Five projects win Aga Khan award for architecture

Five projects win Aga Khan award for architecture

 The Emir of Qatar (the state on the east coast of the Arabian Peninsula) joined the Aga Khan in presiding over the function.

The selected projects included the Wadi Hanifa wetlands in Riyadh, Saudi Arabia; the revitalisation of the Hypercentre of Tunis, in Tunisia; the Madinat Al-Zahra Museum in Cordoba, Spain; the Ipekyol Textile Factory at Edirne, Turkey and the Bridge School at Xiashi in Fujian province, China.

The 19 nominees on the shortlist for the award, announced at the end of May 2010, included an Indian project – Palmyrah House at Alibagh, near Mumbai, a two-storey timber house built as a weekend retreat on coastal agricultural land facing the sea, which was completed in  2007. This project, however, did not figure among the five eventually selected for the 2010 Aga Khan award by an independent master jury (of nine members) appointed by the steering committee for each three-year award cycle.

Established in 1977

The Aga Khan award for architecture was established in 1977 to identify and encourage excellence in architecture and other forms of intervention in the built environment of societies where followers of Islam have a significant presence. The award, given every three years, recognises all types of building projects, from modest small-scale projects to sizable complexes.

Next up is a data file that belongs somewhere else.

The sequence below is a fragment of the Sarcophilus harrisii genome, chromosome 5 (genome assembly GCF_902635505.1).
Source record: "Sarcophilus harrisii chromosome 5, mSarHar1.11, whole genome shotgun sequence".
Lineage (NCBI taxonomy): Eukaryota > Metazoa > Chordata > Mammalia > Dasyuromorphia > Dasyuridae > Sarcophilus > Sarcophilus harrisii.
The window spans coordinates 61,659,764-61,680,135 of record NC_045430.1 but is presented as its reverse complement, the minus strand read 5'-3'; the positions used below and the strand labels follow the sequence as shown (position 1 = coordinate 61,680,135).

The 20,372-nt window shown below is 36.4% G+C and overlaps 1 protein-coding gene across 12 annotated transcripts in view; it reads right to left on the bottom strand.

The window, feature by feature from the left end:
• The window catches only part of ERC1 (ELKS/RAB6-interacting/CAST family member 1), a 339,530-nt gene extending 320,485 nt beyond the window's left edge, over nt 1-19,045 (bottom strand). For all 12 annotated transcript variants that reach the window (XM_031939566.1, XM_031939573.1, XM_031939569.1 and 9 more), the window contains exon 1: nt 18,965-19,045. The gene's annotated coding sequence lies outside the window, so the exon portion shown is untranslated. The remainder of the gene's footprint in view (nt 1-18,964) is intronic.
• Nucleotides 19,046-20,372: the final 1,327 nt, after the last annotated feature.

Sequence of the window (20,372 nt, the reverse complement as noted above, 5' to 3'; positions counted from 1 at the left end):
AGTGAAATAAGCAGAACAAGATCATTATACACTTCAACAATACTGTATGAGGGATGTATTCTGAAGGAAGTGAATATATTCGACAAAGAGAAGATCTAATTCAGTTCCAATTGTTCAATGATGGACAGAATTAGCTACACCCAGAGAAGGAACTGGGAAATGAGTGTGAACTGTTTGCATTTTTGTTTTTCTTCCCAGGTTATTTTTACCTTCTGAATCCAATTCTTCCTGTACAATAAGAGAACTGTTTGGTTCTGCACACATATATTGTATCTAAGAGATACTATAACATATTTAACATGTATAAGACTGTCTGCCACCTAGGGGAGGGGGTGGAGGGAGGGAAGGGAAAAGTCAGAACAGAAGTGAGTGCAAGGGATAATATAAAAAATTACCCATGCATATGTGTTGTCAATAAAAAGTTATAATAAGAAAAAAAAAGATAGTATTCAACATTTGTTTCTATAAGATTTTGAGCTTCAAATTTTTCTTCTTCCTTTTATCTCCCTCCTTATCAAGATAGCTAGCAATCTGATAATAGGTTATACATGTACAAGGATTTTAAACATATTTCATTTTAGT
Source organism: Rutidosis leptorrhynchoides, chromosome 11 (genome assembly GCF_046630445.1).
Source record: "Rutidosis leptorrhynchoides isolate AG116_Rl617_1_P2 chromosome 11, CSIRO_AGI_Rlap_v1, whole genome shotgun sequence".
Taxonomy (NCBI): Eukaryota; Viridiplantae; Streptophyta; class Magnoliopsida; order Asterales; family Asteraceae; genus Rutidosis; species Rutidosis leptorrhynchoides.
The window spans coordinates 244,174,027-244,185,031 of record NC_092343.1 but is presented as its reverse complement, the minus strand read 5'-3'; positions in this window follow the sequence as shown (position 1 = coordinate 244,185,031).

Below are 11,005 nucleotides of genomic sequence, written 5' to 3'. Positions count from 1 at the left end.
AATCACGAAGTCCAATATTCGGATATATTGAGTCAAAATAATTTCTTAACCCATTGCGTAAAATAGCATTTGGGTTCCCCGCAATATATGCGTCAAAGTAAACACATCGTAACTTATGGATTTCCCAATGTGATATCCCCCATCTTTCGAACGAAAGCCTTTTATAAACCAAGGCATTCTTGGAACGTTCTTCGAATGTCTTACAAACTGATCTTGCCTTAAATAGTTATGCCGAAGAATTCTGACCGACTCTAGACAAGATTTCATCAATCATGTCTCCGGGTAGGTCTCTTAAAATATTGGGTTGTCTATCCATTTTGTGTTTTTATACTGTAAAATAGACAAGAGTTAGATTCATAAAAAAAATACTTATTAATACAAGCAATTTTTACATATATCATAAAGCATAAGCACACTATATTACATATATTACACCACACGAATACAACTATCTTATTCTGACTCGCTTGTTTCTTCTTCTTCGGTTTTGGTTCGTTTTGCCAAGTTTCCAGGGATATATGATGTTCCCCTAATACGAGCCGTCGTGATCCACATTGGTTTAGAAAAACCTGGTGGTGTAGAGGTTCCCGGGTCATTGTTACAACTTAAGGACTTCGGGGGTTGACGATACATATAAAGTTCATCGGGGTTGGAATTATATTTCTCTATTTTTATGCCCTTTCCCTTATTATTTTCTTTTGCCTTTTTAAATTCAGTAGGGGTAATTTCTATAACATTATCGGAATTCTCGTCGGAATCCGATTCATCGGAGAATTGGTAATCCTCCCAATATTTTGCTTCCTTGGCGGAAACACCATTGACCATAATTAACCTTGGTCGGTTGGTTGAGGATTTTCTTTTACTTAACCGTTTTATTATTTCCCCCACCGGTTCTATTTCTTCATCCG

At the recent award ceremony in Doha, the Aga Khan presented the Chairman’s Award to Professor Oleg Grabar, a renowned scholar and teacher, in recognition of his lifetime contribution to the field of Islamic art and architecture. The Chairman’s award was established to honour achievements that fall outside the scope of the master jury’s mandate and in recognition of the lifetime achievements of distinguished architects and academics. It has been presented on only three previous occasions.

Born in France in 1929, Prof Grabar taught at the University of Michigan and at Harvard University, where he was a Professor of Fine Arts and then the first Aga Khan Professor of Islamic Art and Architecture. In 1990, he retired from Harvard, where he continues to be an Emeritus professor, to become a professor at the School of Historical Studies at the Institute for Advanced Study in Princeton. He is currently an Emeritus professor at the Institute.